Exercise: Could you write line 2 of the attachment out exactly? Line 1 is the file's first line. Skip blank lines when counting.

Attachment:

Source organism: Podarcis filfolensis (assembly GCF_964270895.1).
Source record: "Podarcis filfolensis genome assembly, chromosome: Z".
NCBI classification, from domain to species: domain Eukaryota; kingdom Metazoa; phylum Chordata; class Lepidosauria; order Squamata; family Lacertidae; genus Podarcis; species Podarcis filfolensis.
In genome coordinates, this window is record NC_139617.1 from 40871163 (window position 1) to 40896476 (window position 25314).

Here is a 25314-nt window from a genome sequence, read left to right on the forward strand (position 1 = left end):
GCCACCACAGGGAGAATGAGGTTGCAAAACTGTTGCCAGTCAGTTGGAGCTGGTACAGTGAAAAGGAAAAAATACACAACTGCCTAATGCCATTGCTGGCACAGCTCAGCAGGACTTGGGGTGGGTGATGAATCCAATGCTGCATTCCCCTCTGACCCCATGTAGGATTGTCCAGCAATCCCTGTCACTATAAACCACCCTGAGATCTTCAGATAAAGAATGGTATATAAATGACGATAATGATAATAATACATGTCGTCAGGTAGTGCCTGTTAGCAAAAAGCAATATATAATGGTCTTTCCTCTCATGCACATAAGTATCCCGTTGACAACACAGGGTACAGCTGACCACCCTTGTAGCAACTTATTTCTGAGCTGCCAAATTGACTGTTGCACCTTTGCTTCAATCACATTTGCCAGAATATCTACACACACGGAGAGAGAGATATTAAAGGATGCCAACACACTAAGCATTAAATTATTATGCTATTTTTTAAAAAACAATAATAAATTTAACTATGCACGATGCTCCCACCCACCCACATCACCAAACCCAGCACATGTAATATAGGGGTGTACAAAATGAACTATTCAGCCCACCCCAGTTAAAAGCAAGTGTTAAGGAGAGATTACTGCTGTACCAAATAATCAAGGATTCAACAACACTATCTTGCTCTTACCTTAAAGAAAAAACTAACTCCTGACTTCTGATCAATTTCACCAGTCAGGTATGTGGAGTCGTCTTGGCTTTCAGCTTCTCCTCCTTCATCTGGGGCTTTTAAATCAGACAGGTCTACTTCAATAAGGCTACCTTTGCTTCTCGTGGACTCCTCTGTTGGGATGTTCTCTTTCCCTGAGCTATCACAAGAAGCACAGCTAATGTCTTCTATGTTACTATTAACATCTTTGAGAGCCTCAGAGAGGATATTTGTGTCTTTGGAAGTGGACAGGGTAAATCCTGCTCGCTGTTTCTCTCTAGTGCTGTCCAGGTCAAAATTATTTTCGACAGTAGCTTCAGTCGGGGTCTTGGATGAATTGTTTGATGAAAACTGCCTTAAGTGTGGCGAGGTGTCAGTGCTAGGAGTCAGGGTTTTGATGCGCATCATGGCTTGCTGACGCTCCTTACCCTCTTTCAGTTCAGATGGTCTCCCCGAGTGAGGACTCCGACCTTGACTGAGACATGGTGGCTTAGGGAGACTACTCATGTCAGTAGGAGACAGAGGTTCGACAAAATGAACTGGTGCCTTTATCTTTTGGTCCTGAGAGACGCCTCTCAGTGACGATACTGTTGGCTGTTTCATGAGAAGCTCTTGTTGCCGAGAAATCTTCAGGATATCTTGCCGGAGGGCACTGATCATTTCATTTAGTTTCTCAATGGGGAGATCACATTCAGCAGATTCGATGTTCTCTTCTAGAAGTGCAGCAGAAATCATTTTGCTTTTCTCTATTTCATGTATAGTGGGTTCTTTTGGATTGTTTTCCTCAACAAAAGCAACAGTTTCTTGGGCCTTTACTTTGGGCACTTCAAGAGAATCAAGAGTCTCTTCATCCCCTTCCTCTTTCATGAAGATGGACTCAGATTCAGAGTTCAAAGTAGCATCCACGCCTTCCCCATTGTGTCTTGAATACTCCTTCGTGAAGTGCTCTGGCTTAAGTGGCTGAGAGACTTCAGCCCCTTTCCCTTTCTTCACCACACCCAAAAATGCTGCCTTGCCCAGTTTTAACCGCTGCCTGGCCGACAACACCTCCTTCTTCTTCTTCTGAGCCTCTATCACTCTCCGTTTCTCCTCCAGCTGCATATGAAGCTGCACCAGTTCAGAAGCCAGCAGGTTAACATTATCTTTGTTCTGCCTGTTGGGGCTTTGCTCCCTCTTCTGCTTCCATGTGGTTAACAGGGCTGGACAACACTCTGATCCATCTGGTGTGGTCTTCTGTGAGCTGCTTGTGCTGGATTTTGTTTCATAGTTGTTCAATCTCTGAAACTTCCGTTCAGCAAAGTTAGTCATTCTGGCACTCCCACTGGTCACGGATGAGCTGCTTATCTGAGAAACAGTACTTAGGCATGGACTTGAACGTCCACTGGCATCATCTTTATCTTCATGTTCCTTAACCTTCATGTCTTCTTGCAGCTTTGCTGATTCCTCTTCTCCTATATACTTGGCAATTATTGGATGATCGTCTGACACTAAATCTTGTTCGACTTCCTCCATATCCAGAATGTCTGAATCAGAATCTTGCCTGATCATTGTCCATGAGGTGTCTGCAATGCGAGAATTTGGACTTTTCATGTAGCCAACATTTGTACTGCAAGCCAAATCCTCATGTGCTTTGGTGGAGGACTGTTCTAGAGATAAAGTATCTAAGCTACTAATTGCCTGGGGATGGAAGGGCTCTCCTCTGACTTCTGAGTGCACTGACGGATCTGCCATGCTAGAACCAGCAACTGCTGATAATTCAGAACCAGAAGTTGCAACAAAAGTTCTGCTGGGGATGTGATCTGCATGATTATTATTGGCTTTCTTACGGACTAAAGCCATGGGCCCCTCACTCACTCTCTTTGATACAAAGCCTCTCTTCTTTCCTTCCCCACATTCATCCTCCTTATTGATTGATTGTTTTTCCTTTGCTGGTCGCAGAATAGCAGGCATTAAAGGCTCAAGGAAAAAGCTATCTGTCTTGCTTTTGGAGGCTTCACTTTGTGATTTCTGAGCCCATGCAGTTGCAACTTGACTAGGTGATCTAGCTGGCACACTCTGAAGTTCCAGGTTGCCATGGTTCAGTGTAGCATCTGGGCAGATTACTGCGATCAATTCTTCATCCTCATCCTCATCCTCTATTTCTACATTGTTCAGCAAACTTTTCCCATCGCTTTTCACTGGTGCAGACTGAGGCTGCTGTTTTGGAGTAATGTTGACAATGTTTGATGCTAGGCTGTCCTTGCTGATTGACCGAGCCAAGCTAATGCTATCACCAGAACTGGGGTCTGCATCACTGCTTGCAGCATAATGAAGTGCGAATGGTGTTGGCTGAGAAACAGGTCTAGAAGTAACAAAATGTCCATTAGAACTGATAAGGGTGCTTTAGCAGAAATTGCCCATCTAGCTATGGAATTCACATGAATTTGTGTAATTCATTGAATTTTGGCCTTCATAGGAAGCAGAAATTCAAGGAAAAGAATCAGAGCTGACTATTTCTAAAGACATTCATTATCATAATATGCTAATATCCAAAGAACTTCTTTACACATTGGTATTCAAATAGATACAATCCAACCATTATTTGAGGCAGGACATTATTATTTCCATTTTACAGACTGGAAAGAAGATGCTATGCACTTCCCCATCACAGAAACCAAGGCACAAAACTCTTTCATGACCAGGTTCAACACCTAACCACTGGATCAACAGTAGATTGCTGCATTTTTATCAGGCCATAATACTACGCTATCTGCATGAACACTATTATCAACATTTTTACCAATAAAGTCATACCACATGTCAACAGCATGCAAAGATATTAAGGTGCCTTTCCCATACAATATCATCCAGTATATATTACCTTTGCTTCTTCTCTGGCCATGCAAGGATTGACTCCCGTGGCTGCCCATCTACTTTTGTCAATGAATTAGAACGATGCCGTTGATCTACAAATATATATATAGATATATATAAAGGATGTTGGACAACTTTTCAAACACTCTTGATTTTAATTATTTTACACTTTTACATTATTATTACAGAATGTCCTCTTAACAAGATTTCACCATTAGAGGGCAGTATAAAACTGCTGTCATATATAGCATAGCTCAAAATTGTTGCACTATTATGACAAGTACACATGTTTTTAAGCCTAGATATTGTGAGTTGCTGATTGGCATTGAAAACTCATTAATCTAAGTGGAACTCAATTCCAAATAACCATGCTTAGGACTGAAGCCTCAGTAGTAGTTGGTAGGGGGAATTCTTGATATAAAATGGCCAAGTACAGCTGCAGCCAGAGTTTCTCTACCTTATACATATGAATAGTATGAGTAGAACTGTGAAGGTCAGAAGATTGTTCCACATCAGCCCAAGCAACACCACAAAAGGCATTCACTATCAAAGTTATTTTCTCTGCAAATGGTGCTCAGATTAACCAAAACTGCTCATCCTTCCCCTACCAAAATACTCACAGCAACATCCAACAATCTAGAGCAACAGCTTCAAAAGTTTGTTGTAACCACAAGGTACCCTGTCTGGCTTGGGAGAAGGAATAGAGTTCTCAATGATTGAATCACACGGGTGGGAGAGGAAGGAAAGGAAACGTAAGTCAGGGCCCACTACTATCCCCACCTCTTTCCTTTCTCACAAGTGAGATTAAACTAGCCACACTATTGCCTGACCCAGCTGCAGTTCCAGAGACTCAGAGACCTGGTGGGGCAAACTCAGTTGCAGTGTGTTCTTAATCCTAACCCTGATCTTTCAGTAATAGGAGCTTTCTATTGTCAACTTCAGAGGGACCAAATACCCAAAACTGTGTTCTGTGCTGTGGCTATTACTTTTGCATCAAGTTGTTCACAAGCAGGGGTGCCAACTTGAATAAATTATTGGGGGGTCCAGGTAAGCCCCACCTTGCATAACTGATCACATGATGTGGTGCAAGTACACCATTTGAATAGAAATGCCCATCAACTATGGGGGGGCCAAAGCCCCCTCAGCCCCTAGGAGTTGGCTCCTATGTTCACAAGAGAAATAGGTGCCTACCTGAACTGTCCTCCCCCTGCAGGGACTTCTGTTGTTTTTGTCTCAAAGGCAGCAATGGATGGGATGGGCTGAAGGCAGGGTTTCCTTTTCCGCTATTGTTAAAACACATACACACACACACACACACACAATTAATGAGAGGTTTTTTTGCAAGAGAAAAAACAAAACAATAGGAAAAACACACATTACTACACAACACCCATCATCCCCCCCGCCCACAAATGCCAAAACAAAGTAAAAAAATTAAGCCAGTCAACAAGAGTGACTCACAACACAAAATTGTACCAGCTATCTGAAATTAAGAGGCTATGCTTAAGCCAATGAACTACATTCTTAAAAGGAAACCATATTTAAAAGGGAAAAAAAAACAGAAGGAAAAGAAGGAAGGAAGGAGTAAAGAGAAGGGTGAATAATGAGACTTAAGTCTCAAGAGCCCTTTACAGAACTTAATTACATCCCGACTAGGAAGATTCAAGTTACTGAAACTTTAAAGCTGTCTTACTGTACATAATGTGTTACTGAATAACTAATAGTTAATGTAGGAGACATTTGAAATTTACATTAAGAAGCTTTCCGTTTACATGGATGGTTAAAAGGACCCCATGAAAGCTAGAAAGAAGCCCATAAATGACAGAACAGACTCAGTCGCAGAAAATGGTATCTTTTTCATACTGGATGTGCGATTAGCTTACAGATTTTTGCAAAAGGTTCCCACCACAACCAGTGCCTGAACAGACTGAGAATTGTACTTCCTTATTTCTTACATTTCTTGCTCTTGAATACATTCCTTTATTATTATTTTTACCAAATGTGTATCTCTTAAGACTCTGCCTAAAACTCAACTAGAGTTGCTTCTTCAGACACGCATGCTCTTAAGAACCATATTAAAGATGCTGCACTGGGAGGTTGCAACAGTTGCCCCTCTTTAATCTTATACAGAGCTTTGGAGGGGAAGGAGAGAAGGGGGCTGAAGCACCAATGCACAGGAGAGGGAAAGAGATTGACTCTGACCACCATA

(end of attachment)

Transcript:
Source record: "Podarcis filfolensis genome assembly, chromosome: Z".